Buffalo Boss cranked out more than 73 tons of organic chicken wings in 2013. The casual restaurant, with 32 employees at three locations in Brooklyn, is poised to top $1.8 million in revenue in 2014 and open its fourth location.
It was a much different story in 2010, when Jamar White and Ron Lee were looking for money to open their first location, a 400-square-foot storefront on Fulton Street in northern Brooklyn. The fledgling entrepreneurs had been rejected by traditional lenders, and so they maxed-out their credit cards and brought on friends and family (including White's cousin, rapper and music producer Jay-Z) as investors.
Buffalo Boss was a hit from the start. Customers loved the all-natural, hormone-free chicken wings, and business grew at rapid-fire pace. The restaurant on Fulton Street turned a profit in its 13th month.
"When we started building up a fan base and seeing high-volume sales, we realized this concept had legs. We also knew that a single, small store doesn't pay the rent," White said.
White and Lee began plans for a second location, this one on Jay Street in Brooklyn. On the advice of a friend, whose Blue Marble Ice Cream in Brooklyn received a loan through NYBDC in 2011, the two men pursued a similar loan program through NYBDC's affiliate, The 504 Company.
Immediately, The 504 Company's Christina Lopez saw the partners' passion and enthusiasm for building their brand, as well as their 16-hour-a-day dedication to the enterprise.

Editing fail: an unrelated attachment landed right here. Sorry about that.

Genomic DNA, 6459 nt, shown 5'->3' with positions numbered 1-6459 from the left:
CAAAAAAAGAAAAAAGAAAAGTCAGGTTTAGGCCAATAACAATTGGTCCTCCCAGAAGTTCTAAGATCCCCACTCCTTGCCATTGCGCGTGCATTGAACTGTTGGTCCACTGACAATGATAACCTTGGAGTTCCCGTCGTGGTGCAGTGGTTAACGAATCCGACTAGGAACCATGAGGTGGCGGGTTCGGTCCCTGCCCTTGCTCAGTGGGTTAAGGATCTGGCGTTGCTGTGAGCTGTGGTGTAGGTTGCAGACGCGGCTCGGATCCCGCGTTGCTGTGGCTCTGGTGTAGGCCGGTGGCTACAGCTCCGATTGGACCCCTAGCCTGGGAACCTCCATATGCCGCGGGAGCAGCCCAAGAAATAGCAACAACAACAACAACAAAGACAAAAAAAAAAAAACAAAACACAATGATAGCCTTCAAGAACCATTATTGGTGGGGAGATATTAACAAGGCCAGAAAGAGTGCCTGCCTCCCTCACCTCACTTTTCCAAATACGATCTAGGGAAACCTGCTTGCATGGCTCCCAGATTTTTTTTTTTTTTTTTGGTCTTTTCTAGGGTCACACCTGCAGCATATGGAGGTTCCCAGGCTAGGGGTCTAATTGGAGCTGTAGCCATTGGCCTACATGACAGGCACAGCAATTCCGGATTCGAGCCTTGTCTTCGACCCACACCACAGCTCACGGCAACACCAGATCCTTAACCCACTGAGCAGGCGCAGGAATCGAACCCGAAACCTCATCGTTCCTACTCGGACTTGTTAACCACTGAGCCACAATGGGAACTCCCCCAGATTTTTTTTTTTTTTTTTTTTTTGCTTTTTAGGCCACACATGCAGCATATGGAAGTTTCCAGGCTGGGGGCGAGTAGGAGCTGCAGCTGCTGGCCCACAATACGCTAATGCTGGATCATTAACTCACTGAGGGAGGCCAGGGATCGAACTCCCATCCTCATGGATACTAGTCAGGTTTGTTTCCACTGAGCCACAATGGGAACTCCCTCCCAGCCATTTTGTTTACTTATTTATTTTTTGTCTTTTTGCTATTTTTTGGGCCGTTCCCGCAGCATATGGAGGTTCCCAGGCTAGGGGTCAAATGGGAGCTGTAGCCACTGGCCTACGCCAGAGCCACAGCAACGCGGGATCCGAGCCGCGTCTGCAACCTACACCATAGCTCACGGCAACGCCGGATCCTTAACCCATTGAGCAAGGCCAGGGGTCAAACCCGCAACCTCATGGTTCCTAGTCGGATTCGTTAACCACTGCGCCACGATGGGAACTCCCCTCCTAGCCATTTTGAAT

"Buffalo Boss is an example of a company that knows its customer. Both primary owners are personally committed to the company's success and are involved in day-to-day operations and decision making," said Lopez, vice president, The 504 Company.
The $243,600 loan that White and Lee received in 2012 through the Community Advantage loan program helped fund the opening of the partners’ Buffalo Boss on Jay Street. “If we’d not gotten that loan, we would have found another way. But it probably would have taken us at least a year and a half longer to pull things together," Lee said.
Proceeds from the loan also helped pay off a high-interest loan that the partners took out to cover fees when they opened a Buffalo Boss concession at Brooklyn's Barclays Center earlier that year. Those concession rights established Buffalo Boss’ wings as the official chicken wings of the Brooklyn Nets.
Now, the partners are working with NYBDC to close on a 7(a) loan that will help finance a fourth location. It will be in Manhattan - the first Buffalo Boss outside Brooklyn - and create another 20 jobs. Their model includes a five-year plan to open 10 more Buffalo Boss restaurants.
"We want to continue to promote our brand in the five (New York City) boroughs, then push nationwide," Lee said.
White and Lee take great pride in the jobs that their restaurants create, especially for a population of individuals that have difficulty finding employment. They work with local rehabilitation programs and halfway houses to train previously incarcerated people and recovering individuals to work in their establishments.
"At the end of day, these types of business loans are so important to small businesses like ours. They create new opportunities and jobs, and help grow the economy as well," White said. "We really believe in investing in a community that is investing in us."
Jamar White and Ron Lee of Buffalo Boss with Christina Lopez of The 504 Company